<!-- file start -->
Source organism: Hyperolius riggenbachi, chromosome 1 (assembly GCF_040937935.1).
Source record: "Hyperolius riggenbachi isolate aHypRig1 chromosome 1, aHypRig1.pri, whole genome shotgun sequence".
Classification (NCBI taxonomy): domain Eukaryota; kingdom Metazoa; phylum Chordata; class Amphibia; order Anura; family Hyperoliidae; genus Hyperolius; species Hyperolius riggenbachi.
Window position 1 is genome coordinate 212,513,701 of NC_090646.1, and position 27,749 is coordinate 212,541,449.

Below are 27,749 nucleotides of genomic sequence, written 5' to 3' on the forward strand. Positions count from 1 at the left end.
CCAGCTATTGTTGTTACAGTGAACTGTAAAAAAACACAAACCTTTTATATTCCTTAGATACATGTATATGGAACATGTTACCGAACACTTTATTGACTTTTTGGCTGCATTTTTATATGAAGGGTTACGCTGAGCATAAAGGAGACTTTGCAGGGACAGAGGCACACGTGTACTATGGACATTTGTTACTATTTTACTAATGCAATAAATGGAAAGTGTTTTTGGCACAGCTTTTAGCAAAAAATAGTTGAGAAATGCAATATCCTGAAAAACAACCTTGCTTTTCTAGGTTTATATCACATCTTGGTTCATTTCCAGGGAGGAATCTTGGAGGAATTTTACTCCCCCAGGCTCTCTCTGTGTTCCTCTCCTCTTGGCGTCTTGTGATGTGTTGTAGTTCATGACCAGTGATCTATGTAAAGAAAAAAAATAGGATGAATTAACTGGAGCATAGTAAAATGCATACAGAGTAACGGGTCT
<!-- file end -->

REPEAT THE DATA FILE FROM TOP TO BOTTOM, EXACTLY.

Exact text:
Source organism: Hyperolius riggenbachi, chromosome 1 (assembly GCF_040937935.1).
Source record: "Hyperolius riggenbachi isolate aHypRig1 chromosome 1, aHypRig1.pri, whole genome shotgun sequence".
Classification (NCBI taxonomy): domain Eukaryota; kingdom Metazoa; phylum Chordata; class Amphibia; order Anura; family Hyperoliidae; genus Hyperolius; species Hyperolius riggenbachi.
Window position 1 is genome coordinate 212,513,701 of NC_090646.1, and position 27,749 is coordinate 212,541,449.

Below are 27,749 nucleotides of genomic sequence, written 5' to 3' on the forward strand. Positions count from 1 at the left end.
CCAGCTATTGTTGTTACAGTGAACTGTAAAAAAACACAAACCTTTTATATTCCTTAGATACATGTATATGGAACATGTTACCGAACACTTTATTGACTTTTTGGCTGCATTTTTATATGAAGGGTTACGCTGAGCATAAAGGAGACTTTGCAGGGACAGAGGCACACGTGTACTATGGACATTTGTTACTATTTTACTAATGCAATAAATGGAAAGTGTTTTTGGCACAGCTTTTAGCAAAAAATAGTTGAGAAATGCAATATCCTGAAAAACAACCTTGCTTTTCTAGGTTTATATCACATCTTGGTTCATTTCCAGGGAGGAATCTTGGAGGAATTTTACTCCCCCAGGCTCTCTCTGTGTTCCTCTCCTCTTGGCGTCTTGTGATGTGTTGTAGTTCATGACCAGTGATCTATGTAAAGAAAAAAAATAGGATGAATTAACTGGAGCATAGTAAAATGCATACAGAGTAACGGGTCT